During the meeting we discussed two articles (here and here) written by the 2012 Nobel Prize winner Alvin Roth. As Roth explains, see also his very clear Nobel Prize speech, his and his colleagues’ work has been dedicated to very practical problems."

And after come comments on my earlier posts on performativity, Ossandon concludes:

"Are the new2 economic sociology and market design the same? Avoiding the obvious methodological splits that separate a highly formalized and a rather descriptive-reflexive ethnographic approach, there are still important conceptual differences. The ideal situation for Roth’s designers seems to be “give me some choosing things[iii] to match and I will rise a technologically equipped market”, while for Callon - especially in his work connecting his thoughts on technical democracy, hybrid forums and markets- the ideal situation is where what is traded, who can participate in the exchange, and who and what is equipping the market encounter are collectively and heterogeneously defined. Civilizing (Callon) and engineering (Roth) markets are therefore two different programs of market design. More practically, for instance, in school choice, for Roth et al. what a good school is or who can choose or what is chosen while matching school places is defined before the market. In Callon et al.’s view such an arrangement would not only match pre-calculating families and schools but it would include the consequence of making the involved agents calculative, changing accordingly the way they understand and deal with education. In other words, in Callon’s view markets are never only about matching, or matching would need to beunderstood also as a mode of per-formatting new agencies and things.
But, despite these differences, it seems like finally engineer economists and engineer sociologists are finding a common starting point. Isn’t that scary? I don’t think so. This is a much better place to start and try a dialogue that is not so limited by pre-existing disciplinary boundaries (see also Callon here). Let’s agree: markets are not pre-social metaphysical forces that need to be left alone, but they are practical arrangements that can be more or less, better or worse, designed[iv]. In those cases where there is an already functioning market or quasi-market mechanisms (for instance: school choice or carbon trade) let’s try to make them work the best we can. In other words, social researchers should not only criticize marketization but also spend time, energy and knowledge onengineering and/or civilizing these complex arrangements. This is, I think, a nice pragmatic starting point for market researchers at large.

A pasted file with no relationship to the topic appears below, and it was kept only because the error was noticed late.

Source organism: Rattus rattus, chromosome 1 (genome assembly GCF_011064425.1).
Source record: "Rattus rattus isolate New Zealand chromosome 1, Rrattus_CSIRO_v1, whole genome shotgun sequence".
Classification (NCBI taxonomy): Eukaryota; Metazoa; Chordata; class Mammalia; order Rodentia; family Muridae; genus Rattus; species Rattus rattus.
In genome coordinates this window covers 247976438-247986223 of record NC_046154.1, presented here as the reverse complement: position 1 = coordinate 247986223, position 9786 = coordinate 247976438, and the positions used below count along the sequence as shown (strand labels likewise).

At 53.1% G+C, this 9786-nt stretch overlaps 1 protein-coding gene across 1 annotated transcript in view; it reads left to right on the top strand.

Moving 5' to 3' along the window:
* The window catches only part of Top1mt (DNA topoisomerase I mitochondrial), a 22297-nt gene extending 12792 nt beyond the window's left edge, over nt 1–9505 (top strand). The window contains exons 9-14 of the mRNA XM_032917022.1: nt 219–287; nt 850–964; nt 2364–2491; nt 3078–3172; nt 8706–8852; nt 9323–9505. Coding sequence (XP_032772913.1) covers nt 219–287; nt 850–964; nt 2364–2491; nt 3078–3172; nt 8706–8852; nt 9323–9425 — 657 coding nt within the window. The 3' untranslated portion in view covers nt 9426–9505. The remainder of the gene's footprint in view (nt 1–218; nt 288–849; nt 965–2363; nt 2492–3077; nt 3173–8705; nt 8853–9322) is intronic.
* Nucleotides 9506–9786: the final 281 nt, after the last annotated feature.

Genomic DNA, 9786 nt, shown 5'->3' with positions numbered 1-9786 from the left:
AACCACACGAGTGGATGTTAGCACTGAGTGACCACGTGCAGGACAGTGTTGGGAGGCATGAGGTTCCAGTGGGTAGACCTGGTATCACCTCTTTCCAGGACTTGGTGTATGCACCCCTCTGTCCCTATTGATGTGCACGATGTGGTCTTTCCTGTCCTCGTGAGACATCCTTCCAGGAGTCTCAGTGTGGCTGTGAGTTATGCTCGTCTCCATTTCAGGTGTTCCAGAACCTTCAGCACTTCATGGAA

But is this just good?  No it isn’t, there is also a serious flaw. These two streams of market research seem to share a somewhat excessive optimism about markets as devices that can solve social and environmental issues. As a product of neoliberal Chile, I would happily pay for not having to make choices in areas like health insurance, pension funds, schools or long distance phone carriers. And certainly many people have argued that these and other sectors (have you heard about trains in the UK?) are not necessarily working better years after features such as competition, choice and providers able to select or exclude their potential users have been introduced. Market design risks becoming the face of the latest round of social and environmental reforms (for instance: emissions trading or the announced Job Match interface in the UK). And the new reformers seem to believe something like: it is not that markets were necessarily a bad social policy but that they were not properly designed. But, shouldn’t we also be experimenting with other ways of doing things? I am not saying that markets are always bad, but that the same brilliant ideas currently oriented at designing better markets could also be spent devising other forms of solving our common problems. In my opinion market civilizers and engineers will become fully respectable technicians the day they are also able to advise something like: “thank you for contacting me, but here you don’t need a market”."

I haven't yet had a chance to do more than glance at the links he provides: it's clear that some translation will be needed between econ and soc, in order for me to try to understand all the connections that he sees.